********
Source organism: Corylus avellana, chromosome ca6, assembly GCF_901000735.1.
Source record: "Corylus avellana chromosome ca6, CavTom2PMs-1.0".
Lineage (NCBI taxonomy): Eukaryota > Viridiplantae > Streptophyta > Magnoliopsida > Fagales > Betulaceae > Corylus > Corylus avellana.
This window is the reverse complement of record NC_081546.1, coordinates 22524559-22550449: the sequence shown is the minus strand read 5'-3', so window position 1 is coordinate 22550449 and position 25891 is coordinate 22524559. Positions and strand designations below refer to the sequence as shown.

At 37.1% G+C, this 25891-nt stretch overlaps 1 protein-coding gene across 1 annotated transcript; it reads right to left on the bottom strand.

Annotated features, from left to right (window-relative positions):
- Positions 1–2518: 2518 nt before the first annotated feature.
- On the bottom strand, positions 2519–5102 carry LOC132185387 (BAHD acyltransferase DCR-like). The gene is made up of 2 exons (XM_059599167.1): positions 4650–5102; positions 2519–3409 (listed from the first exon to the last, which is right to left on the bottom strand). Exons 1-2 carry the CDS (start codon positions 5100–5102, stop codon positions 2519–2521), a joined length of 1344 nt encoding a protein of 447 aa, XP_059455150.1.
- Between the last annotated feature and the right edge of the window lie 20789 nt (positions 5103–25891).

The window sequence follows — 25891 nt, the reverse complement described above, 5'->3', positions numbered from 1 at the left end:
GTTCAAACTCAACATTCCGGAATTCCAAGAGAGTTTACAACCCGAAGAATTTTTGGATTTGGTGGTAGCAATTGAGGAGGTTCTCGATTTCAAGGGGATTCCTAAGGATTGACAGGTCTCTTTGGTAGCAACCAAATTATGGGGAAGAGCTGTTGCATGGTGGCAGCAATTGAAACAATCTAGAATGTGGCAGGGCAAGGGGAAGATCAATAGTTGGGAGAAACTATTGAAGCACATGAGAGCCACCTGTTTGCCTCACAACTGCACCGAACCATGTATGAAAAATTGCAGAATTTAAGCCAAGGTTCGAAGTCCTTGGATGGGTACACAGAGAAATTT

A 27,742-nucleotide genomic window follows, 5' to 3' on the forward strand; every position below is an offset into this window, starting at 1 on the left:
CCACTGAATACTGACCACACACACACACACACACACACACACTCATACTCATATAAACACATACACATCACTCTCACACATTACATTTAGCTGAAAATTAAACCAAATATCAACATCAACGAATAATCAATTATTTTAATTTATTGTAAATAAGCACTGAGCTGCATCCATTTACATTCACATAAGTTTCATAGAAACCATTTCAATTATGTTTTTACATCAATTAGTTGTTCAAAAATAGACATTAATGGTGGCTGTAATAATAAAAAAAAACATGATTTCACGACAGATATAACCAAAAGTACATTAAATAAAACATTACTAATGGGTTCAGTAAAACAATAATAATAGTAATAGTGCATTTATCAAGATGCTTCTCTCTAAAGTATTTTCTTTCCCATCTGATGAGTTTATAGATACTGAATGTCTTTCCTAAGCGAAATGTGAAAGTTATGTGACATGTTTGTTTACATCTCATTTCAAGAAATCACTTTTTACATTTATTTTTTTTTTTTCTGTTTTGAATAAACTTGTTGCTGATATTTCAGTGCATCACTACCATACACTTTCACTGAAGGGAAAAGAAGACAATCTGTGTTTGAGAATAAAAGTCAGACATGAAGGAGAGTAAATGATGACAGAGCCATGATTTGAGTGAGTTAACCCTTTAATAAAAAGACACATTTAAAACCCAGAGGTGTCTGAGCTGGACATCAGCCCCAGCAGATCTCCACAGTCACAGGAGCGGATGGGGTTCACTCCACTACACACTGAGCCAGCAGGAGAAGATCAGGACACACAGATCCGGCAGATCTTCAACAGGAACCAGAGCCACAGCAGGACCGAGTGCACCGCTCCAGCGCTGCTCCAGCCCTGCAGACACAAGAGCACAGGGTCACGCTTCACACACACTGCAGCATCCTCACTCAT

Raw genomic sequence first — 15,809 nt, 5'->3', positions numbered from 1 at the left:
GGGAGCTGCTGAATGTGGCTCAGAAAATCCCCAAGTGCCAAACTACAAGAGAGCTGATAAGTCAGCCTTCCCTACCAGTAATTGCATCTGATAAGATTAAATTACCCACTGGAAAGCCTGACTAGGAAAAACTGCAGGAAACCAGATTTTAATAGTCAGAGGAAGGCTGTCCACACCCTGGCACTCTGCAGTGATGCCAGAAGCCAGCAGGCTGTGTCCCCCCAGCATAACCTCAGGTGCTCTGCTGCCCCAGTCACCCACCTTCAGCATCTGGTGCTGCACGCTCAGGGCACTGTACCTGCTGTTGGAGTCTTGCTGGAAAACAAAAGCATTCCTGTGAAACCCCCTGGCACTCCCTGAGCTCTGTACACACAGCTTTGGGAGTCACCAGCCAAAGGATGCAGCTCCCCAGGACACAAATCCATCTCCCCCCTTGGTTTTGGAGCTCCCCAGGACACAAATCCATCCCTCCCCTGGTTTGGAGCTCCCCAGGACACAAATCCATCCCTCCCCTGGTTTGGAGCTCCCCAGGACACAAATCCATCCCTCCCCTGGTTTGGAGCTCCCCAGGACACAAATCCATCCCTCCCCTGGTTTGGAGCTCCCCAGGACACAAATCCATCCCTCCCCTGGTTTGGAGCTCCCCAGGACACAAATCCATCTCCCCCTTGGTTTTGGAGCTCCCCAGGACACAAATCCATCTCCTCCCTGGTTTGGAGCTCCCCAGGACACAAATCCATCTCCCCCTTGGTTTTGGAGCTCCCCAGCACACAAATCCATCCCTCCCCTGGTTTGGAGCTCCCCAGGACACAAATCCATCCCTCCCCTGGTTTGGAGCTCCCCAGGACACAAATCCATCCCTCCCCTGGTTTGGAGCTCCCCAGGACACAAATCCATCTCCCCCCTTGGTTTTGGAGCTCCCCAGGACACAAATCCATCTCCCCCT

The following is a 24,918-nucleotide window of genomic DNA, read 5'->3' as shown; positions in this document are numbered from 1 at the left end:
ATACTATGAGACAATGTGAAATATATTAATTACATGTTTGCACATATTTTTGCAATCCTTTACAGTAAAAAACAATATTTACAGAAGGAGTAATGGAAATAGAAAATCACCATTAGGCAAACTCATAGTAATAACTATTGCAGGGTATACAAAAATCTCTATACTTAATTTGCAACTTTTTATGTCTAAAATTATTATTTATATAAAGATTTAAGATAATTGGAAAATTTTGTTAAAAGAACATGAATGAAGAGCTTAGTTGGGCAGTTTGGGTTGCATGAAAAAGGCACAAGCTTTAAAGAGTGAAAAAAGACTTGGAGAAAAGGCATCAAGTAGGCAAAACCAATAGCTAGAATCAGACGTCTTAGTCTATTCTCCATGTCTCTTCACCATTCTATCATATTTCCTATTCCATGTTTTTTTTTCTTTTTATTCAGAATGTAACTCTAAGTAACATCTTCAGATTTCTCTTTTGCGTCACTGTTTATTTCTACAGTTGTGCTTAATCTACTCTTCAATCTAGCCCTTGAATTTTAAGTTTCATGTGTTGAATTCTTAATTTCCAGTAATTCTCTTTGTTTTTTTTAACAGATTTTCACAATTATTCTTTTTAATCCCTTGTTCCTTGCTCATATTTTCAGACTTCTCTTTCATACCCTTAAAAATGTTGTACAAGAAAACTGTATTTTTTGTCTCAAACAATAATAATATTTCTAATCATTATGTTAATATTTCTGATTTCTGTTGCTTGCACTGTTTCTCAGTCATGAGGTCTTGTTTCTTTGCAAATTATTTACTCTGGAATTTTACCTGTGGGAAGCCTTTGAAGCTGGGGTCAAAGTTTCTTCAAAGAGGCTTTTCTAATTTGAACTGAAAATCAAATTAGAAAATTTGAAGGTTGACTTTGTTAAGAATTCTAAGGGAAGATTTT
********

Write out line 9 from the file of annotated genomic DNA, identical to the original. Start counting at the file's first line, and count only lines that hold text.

- Between the last annotated feature and the right edge of the window lie 20789 nt (positions 5103–25891).